Japan expat rental scene: When your apartment is always defined as a hotel!

Anyone who’s tried to land an apartment in Japan might appreciate this.

It’s been written about for years how Japanese are leery to rent to gaikokujin (foreigners). Usually, the stories go that the landlord makes any excuse, simply becomes unavailable, or flatly says “sorry”.

However, there are groups of landlords who are more than willing to rent to foreigners. This is because something is going on, unexplained, about what they are going to try to say that they are actually doing.

Debito.org, the website for basically any non-Japanese civil right issue in Japan, ran a piece about it in April. One that I am, um, familiar with. “Tokyo Reader” on odd rental contracts for apartments: “lease” vs. “loan for use”? Plus Kyoutaku escrow for disputes (Debito website, April 27, 2009)

To paraphrase, contracts to lease an apartment are governed under a special law called (in English), “Land and House Lease Law” (“LHLL”). The LHLL contains numerous protections for the renter, seeing as how the landlord ordinarily has the disproportionate power. Plus, this being a nation of renters, the renters do have some political pull.

There are protections like notice of eviction, a 6-month grace period before you can be evicted, the ability to challenge the rental price you are paying if you find out that your unit is overpriced compared to the market.

A leasehold is even defined as a contract whose initial term exceeds one month. Where there is no definition, the assumption is that it’s a lease under the law.

Useful protections.

So, going with this week’s theme: a Japan that’s a fair dealer or a Japan that’s sleazy and corrupt, what do you think happens when the situation involves foreigners?

Yes, that’s right. Figure out ways to make a lease sound like it’s not a lease.

The most common way to do this is to assert that what the landlord is actually leasing are “monthly apartments”. LeoPalace 21 is probably the best-known for this.

What the “monthly apartments” or “monthly mansion” meme seeks to do is to turn a leasehold interest into, basically, something like a hotel room. These are governed under an entirely different set of Japanese Law, the Civil Code, Article 593 (“Loan for Use” contracts).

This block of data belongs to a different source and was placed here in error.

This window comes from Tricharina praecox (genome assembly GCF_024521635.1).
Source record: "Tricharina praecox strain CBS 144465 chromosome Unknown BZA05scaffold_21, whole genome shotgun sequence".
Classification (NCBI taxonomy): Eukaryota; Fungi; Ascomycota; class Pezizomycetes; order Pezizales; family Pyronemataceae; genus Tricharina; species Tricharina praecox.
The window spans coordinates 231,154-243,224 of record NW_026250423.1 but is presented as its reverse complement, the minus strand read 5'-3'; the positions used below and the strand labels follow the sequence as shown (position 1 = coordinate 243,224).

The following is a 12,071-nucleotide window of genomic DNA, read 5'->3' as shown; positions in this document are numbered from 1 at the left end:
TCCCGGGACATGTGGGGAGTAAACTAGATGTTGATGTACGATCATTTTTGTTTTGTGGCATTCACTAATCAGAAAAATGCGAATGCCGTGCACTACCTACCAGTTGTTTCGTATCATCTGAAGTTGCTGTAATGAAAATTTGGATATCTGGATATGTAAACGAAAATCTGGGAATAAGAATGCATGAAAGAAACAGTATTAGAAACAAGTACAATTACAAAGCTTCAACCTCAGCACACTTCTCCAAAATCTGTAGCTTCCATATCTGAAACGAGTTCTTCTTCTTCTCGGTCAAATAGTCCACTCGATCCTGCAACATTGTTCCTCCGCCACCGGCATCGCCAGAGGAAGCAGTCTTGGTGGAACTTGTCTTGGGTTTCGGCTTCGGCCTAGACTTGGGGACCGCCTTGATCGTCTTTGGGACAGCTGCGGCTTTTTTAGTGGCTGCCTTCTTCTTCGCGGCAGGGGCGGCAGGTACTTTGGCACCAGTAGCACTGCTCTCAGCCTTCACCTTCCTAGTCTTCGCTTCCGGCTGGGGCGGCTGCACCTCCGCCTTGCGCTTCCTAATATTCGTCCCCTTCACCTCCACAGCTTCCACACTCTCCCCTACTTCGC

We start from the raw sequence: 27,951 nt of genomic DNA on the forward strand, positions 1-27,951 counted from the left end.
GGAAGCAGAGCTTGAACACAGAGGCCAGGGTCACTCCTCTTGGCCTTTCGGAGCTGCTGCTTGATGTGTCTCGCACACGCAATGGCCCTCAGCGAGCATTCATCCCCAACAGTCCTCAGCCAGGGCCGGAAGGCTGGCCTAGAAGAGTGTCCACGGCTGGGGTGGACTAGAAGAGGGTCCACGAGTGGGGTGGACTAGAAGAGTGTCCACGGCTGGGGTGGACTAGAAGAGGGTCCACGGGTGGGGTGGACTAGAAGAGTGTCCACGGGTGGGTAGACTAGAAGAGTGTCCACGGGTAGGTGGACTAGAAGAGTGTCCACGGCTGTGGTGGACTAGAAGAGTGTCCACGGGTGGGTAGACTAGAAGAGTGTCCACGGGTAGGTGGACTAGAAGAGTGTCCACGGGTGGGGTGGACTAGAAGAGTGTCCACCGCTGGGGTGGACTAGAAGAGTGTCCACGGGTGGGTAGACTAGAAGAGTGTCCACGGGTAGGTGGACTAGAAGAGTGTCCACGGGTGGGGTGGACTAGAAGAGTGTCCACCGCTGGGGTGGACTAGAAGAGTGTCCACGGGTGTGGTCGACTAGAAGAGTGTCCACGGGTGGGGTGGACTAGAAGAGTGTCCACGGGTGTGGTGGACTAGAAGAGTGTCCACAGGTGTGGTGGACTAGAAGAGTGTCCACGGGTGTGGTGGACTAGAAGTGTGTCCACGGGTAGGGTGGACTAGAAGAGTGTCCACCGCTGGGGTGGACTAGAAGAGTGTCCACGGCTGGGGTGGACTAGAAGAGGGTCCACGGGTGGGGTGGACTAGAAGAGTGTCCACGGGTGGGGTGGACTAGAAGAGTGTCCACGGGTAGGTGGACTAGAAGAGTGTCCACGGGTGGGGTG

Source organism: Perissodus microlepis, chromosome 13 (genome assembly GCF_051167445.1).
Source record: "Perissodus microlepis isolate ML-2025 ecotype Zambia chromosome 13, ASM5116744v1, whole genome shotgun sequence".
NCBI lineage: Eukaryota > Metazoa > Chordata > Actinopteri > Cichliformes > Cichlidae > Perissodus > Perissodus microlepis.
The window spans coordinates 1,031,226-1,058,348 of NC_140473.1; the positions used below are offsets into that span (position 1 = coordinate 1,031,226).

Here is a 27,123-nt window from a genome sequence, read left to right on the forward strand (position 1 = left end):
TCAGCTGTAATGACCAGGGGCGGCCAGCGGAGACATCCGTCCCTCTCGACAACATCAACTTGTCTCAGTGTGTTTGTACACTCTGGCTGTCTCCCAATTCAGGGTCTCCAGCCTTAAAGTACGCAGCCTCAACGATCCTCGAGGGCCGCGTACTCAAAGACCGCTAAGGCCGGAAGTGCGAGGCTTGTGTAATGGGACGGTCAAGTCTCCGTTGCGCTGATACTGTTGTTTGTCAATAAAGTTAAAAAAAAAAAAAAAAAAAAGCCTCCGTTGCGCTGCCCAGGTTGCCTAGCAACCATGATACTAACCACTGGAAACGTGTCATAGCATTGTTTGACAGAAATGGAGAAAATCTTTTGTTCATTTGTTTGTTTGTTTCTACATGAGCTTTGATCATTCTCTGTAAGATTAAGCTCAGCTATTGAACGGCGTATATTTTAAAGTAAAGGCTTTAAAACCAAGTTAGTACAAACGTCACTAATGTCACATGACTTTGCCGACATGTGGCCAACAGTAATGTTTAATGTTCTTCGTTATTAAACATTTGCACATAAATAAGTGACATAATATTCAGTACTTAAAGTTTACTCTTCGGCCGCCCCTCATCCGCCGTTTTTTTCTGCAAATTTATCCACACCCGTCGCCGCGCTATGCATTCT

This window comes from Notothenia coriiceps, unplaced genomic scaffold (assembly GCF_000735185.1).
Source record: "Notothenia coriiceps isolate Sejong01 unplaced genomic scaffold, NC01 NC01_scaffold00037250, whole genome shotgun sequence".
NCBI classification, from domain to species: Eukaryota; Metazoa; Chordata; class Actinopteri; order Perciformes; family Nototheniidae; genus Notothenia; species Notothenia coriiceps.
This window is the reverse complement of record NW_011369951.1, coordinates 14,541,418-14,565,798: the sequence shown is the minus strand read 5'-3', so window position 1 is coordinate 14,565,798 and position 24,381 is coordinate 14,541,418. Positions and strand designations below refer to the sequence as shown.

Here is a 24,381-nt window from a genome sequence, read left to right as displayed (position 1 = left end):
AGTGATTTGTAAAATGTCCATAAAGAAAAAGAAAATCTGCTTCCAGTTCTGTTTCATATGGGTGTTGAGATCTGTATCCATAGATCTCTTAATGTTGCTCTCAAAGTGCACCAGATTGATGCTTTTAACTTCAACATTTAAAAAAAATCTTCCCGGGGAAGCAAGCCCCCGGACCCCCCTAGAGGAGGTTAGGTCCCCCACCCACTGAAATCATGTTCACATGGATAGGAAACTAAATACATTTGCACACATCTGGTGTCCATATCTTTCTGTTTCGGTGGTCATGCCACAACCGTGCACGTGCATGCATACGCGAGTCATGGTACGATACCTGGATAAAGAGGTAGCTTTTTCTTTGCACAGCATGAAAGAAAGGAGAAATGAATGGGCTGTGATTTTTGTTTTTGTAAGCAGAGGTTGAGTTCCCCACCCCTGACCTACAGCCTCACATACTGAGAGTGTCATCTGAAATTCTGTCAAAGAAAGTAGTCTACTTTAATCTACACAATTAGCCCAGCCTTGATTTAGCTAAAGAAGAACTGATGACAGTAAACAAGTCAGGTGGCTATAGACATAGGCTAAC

LeoPalace is pretty specific about the contract wording and what they’re trying to do up front. So they look to be able to sell apartments for a three-month or even one-year stretch as if they were prepaid, extended-stay hotel rooms. I don’t know if anyone among the Japanese has poked at those contracts at all yet.

With “loan for use”, usually the prices are substantially higher. And you’re also being charged extra for each and every utility or service that is coming into the unit.

“Loan for use” is also very specific: if you do anything to go outside the rule or do something that puts yourself into LHLL, you are in LHLL.

The Leos and Chintais manage to do everything correctly– or are big enough to get off if they don’t. (I don’t know.) But in the local markets, with smaller landlords and agencies, everything gets very sloppy.

For instance, you may be offered a three-month renewable lease — it says “lease” right on the top of the contract, in English — with a 30-day notice provision, while your neighbor was offered a two-year lease with a 30-day notice provision. (Notice that in each case, the lease ends when you let the landlord know, 30 days ahead of time, that you want out.) The three-month lease is priced much higher (upwards of 50%) than the two-year lease. Why? They are both under LHLL, right?

Well, the reason is simple, isn’t it? This is dealings with foreigners, which is much different than if you are dealing with the Japanese community. For one thing, the foreigner isn’t even supposed to know what the real law is. Then, when things have been nicely confused, well, there are all those Japanese shades of gray that are tried to be worked into every situation for advantage.

And fixing a situation involves, then, a what? A fight. Which makes it look like the gaijin “just can’t fit into Japanese society and always look to make trouble.” See? This is all a big game for them.

“Oh boo hoo! Oh boo hoo! We explained evvvvvvvvvverything in the beginnnnnning! Boo hoo! Why did we havvvvvvvvvvvve to put the contract in English, it would have been better if we could have just used our own native language of Japanese!!!” (which, it’s left out, would never have been signed to begin with!) “Oh no! First, our humiliating defeat in that bad War, and our humiliating occupation by the GHQ . . .

And now . . . this!

(And “this” is simply pointing out that the landlord and/or agent is royally screwing somebody, because they figure people don’t know the rules.)

4 thoughts on “Japan expat rental scene: When your apartment is always defined as a hotel!

  1. I am sorry, I don’t see how this is a housing discrimination issue. Not saying there ISN’T a discrimination issue but there are a lot of things that are being left out and there doesn’t seem to be any evidence that Tokyo Reader is getting “shafted” simply because he/she is a foreigner.